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Italy: Journalists face fresh violence covering ‘green pass’ protests

Italy: Journalists face fresh violence covering ‘green pass’ protests

The undersigned partners of the Media Freedom Rapid Response (MFRR) are highly concerned about yet another series of violent attacks and threats to journalists and media workers covering protests against the government’s pandemic-related measures across Italy.

Several incidents of hostility and violence towards media were reported in Rome on 9 October, when journalists and photojournalists were attacked while reporting on a protest by anti-vaccine and far-right groups against government measures to require all workers to carry the EU Digital COVID Certificate.

Photojournalist Francesco Cocco, a contributor to daily newspaper Il Foglio, said he was deliberately kicked in the groin and injured by a uniformed police officer while documenting the street protest near via Largo Chigi in the capital. Video footage captures Cocco being hit off-camera and dropping to the floor, almost dropping the equipment.

That same afternoon, Flavia Amabile, a journalist with daily newspaper La Stampa, was hit with batons by police while covering the protest near the Piazza del Popolo. First, a police officer in riot gear hit her and another photojournalist with a truncheon despite being made aware they were journalists. In a second incident, Amabile was amidst a group of protesters filming on her mobile phone when the police moved forward and began hitting people violently with truncheons.

On the same day, la Repubblica photojournalist Alessandro Serranò was also attacked with a shovel by a protester who had broken into a construction site and armed himself. Video footage shows Serranò holding a makeshift shield as a man violently swings the shovel at him. He was taken to the emergency room with minor injuries. Journalist Sara Giudice and colleagues from La7 Piazzapulita were also attacked by protesters. Police confirmed that a 52-year-old man was charged with causing aggravated injuries. A trial hearing is set for 10 December.

Two days later, on 11 October, a crew from the public broadcaster Tgr Rai in the region of Friuli Venezia Giulia was threatened and had their equipment damaged as they were covering anti-green-pass protests near the port in Trieste. Journalist Alessandra Zigaina had a microphone snatched out of her hand and thrown away into the crowd. A camera was also ripped out of the operator’s hand and dropped. The crew were also pushed and insulted. During the protest march, the demonstrators stopped outside the Rai headquarters to chant anti-media slogans and shout insults.

Our organisations join Italian journalists’ rights groups in strongly condemning all these incidents of violence against the media. Concerningly, these kinds of attacks have underscored the consistent threats that journalists in Italy face while reporting on anti-lockdown and anti-vaccine pass protests. During the pandemic, MFRR monitoring organisations have documented dozens of attacks and threats against journalists and media workers by protesters in various parts of the country, both during protests and against journalists investigating or reporting on anti-vaccine and conspiracy theory groups. Abuse of journalists covering demonstrations is becoming the norm rather than an anomaly.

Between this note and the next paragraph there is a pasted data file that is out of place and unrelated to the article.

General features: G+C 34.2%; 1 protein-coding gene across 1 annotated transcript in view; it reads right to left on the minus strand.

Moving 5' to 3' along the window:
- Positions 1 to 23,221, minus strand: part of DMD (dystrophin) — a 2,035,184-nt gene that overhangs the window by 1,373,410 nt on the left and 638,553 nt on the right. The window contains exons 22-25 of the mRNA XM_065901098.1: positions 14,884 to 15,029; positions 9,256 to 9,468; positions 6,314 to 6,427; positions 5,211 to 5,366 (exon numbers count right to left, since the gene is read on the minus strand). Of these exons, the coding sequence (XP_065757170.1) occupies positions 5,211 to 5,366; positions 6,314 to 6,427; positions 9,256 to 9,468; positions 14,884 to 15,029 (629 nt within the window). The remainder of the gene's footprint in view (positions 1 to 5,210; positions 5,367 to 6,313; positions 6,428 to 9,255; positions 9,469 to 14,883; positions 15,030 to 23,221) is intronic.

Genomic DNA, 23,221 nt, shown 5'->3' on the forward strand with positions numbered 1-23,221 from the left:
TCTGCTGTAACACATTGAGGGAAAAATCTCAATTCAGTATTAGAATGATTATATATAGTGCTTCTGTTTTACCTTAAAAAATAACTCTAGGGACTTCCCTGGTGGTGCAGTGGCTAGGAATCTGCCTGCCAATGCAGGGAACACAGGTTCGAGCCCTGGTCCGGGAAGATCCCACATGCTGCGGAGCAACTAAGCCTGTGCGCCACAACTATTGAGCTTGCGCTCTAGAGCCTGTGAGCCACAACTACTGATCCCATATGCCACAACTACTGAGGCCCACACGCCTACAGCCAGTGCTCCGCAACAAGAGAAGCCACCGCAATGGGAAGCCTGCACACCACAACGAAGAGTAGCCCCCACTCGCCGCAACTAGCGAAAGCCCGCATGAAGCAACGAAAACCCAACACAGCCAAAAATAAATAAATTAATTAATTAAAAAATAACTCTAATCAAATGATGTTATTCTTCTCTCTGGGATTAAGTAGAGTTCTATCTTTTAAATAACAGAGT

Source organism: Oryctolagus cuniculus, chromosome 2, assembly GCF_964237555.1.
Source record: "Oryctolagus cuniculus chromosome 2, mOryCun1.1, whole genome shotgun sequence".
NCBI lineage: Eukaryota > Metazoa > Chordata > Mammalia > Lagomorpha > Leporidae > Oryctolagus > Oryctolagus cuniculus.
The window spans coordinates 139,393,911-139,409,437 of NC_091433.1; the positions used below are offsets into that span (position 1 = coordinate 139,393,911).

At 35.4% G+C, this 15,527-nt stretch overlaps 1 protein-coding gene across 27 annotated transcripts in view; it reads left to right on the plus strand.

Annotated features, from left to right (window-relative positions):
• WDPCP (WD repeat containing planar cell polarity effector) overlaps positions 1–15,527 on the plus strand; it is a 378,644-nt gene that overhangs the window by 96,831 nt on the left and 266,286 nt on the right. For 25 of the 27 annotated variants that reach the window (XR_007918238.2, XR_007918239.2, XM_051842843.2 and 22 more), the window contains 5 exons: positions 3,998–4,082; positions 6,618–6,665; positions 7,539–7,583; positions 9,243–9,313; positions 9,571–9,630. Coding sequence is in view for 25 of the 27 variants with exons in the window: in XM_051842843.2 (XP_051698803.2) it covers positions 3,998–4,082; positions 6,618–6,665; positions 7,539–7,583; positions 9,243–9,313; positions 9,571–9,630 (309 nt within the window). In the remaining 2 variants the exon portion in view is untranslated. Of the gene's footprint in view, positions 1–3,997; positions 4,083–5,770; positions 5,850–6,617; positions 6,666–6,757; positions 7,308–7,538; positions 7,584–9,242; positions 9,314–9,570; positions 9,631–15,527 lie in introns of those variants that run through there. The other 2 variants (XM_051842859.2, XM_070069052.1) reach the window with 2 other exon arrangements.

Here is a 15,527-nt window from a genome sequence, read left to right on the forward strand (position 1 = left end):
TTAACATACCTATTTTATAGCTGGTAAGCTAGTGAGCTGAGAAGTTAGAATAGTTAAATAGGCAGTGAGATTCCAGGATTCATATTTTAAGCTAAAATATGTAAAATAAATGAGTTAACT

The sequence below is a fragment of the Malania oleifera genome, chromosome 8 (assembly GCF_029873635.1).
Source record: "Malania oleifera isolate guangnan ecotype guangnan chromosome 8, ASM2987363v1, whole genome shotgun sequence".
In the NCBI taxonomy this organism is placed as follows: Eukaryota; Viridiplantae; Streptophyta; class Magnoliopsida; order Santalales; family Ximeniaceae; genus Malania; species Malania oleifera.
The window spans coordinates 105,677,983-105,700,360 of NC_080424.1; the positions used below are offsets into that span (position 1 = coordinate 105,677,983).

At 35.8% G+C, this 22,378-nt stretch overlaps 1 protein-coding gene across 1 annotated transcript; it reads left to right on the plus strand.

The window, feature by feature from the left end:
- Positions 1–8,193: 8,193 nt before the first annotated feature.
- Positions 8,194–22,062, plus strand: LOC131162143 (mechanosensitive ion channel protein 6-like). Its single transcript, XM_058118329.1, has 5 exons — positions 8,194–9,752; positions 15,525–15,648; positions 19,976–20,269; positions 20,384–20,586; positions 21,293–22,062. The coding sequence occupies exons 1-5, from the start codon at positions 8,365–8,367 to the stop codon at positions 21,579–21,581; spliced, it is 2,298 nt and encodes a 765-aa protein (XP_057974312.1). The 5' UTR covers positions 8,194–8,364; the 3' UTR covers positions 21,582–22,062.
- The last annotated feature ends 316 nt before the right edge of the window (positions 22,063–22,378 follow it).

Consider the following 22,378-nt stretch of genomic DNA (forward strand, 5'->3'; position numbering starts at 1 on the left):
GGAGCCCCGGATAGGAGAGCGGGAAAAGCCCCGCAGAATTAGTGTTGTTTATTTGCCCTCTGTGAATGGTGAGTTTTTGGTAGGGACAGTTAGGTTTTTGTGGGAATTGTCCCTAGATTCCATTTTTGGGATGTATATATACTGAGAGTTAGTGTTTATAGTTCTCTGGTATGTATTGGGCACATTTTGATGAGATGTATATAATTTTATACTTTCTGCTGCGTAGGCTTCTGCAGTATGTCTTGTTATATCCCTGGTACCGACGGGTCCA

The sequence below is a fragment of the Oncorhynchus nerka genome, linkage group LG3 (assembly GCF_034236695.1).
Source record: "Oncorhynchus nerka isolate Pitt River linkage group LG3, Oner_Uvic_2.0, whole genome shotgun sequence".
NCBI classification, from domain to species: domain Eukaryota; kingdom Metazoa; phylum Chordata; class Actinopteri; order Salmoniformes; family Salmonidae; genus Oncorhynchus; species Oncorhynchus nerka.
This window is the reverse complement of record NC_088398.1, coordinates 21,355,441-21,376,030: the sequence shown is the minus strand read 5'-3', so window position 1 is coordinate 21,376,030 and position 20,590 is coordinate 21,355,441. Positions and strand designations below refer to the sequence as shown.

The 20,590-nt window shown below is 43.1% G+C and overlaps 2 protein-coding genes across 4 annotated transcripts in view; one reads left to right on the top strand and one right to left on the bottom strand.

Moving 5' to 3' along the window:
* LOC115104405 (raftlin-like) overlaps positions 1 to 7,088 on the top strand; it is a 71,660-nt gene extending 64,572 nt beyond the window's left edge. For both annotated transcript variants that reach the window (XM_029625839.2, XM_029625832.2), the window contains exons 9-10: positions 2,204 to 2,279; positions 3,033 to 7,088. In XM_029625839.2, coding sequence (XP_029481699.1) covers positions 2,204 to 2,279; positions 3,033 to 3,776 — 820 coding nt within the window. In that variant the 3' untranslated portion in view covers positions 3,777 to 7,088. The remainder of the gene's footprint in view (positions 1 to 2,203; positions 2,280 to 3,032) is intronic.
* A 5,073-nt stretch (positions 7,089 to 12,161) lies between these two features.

We call on the Italian government to urgently take action to improve the safety of journalists covering protests. There is clearly a need for improving the public’s media literacy, so they better understand the press’ role, while also duly investigating and prosecuting acts of violence and harassment. Furthermore, any acts of police brutality must be swiftly and adequately investigated through an appropriate disciplinary process. This must be paired with improved capacity-building among law enforcement personnel in coordination with representatives of the journalistic profession to generate a better understanding of journalists’ and media workers’ protection needs during demonstrations.

Signed by:

  • ARTICLE 19
  • European Centre for Press and Media Freedom (ECPMF)
  • European Federation of Journalists (EFJ)
  • Free Press Unlimited (FPU)
  • International Press Institute (IPI)
  • OBC Transeuropa (OBCT)
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Netherlands: IPI condemns arrest of three journalists covering climate…

Netherlands: IPI condemns arrest of three journalists covering climate protest

Dutch police question journalists’ identity despite possession of press cards

The IPI global network today expresses serious concern over the arrest of three Dutch journalists this week who were covering daily Extinction Rebellion (XR) protests in The Hague. IPI urges the police to use extreme caution while interrogating or arresting journalists at protests, especially when they have press identification.

On October 13, two Dutch journalists were arrested for covering an Extinction Rebellion protest in The Hague. One was Hans Nijenhuis, the former editor-in-chief of the national newspaper Algemeen Dagblad (AD), the newspaper reported on its website. The two had been accompanying XR activists that day as part of a story on the protests.

Police intercepted the group as they were travelling in cars to the area where they planned to block a main road and arrested 25 people. Nijenhuis and his colleague, photojournalist Marco de Swart, who were with the group at the time, were taken to the police station for further investigation. De Swart’s camera equipment was confiscated.

Despite the fact that both journalists were both in possession of the press card issued by the Dutch Association of Journalists (NVJ), and told police they were there in a professional capacity, the police claimed they had to carry out an additional identity check at the station. According to the Dutch police, the two did “present themselves as journalists”. “However we wanted to confirm their identity, which happened at the office”, a police communication officer told IPI. Both were released after two hours.